AN unrepentant thief, locked up for a foul-mouthed outburst targeted at Carlisle's top judge, had his sentence cut on appeal.

Michael Tinning, 24, let fly at Judge Paul Batty QC as he was about to be sentenced for a raid on Ramsden's Jewellers, in Carlisle.

Tinning snatched a £1,700 gold chain from a display case at the shop last September.

As Judge Batty was about to announce his punishment, Tinning uttered a muffled expletive and shouted "call yourself a judge?"

Mrs Justice Elisabeth Laing told London's Appeal Court that Tinning then stormed off back to his cell.

He returned to court later to apologise to Judge Batty, a veteran of the bench who was then presiding judge at Carlisle Crown Court.

His "clear contempt of court" was particularly grave as he had come out with a "tirade" against Judge Batty during a previous sentencing hearing.

After he admitted theft, he was hit with a total 18-month jail term - including two months consecutive for the contempt he showed the judge.

Mrs Justice Laing said Tinning, of Carlisle, already had a troubling criminal record.

It included an offence in 2014 when he snatched his own grandmother's £21,000 life savings from under her mattress.

He spent most of the cash hanging out in nightspots and getting high on drugs.

His theft of the gold chain from Ramsden's came soon after his release from jail for this "exceptionally mean" offence, the court heard.

Tinning's case reached the Appeal Court as he challenged his total sentence, which was cut by the panel of three judges.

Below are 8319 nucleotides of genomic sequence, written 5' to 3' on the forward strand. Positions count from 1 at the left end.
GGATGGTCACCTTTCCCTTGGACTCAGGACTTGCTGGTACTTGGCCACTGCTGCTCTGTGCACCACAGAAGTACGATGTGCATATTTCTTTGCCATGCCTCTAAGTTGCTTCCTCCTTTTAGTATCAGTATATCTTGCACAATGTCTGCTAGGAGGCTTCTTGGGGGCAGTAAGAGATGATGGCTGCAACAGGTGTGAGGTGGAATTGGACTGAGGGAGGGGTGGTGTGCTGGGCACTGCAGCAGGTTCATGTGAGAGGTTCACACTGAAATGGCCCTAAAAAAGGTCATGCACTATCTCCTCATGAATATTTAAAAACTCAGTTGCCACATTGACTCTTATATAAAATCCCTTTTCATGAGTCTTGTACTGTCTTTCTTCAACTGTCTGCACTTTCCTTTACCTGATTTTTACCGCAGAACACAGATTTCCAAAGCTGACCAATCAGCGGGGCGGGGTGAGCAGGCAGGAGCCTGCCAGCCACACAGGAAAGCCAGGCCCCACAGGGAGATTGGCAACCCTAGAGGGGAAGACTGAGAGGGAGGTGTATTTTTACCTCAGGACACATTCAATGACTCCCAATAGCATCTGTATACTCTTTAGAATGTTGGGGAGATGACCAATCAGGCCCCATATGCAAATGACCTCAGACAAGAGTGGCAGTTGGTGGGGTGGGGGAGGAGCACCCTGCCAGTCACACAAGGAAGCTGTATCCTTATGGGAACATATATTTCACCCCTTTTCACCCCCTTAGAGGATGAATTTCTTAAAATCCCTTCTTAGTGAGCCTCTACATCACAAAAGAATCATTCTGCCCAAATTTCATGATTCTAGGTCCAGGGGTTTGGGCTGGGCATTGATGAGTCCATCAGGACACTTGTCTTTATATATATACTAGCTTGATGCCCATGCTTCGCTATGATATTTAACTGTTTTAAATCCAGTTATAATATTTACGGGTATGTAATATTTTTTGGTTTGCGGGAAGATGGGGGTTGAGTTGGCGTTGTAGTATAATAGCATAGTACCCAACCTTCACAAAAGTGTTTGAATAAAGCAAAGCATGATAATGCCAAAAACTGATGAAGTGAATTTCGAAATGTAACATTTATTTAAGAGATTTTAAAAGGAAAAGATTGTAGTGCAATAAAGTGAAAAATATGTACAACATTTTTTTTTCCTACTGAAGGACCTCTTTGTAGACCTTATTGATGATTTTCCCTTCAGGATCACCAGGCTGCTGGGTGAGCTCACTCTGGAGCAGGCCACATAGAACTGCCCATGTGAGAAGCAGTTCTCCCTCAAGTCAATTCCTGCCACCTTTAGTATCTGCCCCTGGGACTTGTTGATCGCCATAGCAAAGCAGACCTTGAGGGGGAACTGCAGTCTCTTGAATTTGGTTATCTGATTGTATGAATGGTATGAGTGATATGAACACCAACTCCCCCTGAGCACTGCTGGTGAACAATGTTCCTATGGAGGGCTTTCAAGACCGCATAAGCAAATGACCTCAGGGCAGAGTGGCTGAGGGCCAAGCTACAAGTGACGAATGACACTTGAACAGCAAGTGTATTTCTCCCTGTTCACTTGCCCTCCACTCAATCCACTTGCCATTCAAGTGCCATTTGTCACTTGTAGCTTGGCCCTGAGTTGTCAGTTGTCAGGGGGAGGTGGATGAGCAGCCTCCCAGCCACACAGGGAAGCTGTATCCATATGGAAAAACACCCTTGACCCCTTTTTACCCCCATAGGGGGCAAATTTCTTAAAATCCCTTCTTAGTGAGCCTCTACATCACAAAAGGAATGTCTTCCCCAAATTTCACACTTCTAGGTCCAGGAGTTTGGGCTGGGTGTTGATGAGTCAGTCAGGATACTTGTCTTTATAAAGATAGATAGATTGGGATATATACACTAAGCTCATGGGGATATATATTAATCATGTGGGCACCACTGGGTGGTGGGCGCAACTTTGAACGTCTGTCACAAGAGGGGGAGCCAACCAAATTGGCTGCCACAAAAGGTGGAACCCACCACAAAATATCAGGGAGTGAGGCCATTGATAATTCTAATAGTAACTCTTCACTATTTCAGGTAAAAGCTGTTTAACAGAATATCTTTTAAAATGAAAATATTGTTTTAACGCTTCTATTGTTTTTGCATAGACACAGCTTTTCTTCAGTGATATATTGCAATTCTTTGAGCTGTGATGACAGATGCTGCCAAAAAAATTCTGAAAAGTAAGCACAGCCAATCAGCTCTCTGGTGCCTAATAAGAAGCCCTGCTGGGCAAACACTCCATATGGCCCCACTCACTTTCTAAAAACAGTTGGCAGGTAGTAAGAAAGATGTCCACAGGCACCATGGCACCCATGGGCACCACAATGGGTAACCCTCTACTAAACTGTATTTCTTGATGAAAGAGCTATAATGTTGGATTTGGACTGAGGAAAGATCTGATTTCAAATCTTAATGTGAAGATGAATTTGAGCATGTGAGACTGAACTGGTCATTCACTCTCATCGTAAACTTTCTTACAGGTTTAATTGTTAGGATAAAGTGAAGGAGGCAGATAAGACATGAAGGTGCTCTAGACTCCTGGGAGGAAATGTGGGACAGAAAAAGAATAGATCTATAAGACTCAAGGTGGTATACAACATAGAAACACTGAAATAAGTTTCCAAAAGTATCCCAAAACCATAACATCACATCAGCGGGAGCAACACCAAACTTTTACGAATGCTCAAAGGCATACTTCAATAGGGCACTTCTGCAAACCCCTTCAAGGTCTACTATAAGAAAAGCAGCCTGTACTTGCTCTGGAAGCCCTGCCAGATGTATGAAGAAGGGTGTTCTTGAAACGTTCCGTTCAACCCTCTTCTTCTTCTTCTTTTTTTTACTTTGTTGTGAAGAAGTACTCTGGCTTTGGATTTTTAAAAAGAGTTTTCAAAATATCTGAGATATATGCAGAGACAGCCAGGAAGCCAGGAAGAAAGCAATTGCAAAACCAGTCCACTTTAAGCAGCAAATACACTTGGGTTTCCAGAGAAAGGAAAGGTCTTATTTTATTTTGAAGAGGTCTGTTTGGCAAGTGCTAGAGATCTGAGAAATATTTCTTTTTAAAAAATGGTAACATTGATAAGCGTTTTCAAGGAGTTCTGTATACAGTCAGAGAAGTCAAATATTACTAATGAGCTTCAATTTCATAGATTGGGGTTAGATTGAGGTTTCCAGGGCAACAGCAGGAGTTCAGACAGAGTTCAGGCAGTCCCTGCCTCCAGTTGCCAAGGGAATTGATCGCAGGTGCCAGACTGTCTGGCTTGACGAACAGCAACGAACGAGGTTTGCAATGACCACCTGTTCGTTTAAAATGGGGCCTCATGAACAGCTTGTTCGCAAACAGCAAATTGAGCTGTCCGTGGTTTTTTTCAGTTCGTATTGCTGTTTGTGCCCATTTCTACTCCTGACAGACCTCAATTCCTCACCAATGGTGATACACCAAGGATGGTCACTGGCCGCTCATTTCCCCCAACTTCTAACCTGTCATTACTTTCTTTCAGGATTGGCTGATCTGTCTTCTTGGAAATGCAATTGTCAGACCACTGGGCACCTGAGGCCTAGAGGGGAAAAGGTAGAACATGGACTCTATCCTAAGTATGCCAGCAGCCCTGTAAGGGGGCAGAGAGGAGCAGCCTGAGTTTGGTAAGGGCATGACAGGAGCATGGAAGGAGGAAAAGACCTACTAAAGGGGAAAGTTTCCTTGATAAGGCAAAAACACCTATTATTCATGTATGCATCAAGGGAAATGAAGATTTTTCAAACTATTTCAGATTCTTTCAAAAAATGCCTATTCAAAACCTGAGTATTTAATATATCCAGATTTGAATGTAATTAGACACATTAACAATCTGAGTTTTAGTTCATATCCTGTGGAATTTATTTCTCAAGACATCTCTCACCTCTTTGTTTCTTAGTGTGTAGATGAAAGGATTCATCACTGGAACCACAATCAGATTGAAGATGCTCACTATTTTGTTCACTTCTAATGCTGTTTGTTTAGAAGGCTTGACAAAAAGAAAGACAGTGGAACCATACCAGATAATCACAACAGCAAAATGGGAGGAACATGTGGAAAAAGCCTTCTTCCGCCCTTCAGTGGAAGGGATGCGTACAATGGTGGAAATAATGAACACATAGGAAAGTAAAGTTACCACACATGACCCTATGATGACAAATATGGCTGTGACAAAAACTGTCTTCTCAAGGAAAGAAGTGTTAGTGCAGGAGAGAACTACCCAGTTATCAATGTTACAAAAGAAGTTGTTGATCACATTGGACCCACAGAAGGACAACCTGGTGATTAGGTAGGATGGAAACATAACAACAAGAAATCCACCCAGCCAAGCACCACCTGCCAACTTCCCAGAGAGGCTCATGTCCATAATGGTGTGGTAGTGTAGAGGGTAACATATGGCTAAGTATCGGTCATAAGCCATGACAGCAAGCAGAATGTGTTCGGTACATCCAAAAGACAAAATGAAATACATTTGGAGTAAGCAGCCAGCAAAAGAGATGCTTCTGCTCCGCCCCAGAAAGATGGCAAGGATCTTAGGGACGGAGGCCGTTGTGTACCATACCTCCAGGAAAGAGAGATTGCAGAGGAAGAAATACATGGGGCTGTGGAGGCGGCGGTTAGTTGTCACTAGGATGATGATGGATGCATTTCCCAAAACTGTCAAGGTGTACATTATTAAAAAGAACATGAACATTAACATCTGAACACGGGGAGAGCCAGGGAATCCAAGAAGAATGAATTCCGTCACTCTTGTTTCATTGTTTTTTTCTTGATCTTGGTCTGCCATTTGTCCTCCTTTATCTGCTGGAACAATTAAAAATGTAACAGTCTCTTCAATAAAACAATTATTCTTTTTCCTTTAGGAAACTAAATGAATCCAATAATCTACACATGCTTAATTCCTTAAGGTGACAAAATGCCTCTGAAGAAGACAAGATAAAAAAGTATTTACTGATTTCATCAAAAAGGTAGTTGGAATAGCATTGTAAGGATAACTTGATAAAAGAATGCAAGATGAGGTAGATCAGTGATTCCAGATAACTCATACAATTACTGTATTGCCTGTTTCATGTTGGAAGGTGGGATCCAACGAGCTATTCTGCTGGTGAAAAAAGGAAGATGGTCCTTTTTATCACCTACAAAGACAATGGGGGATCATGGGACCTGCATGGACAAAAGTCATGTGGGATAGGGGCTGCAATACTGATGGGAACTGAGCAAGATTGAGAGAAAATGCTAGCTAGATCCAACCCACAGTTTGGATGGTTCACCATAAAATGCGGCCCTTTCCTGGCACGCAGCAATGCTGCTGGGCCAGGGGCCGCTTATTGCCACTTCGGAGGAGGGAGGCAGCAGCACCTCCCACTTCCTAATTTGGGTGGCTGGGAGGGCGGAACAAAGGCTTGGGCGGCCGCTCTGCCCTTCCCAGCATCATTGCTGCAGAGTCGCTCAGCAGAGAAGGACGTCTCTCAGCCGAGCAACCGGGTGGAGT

Mrs Justice Laing, sitting with Lord Justice Davis and Mr Justice Spencer, said the sentence for the theft offence was "severe but not excessive".

But she went on to find that the two-month term for contempt of court was too long, cutting it to seven days.

That means that Tinning's total punishment is now 16 months and seven days.

The judge rejected claims that his "anxious" mental state made him act impulsively but said the contempt of court sentence was "excessive ".

His outburst was not a "tirade", and was so short and muffled that it was not even picked up on the court transcript, she added.

Nor was the crown court hearing "seriously disrupted".

"In all the circumstances, we consider that the right sentence to meet this contempt of court would be seven days", she concluded.

Tinning watched the Appeal Court hearing, in patient silence, via live video link from prison.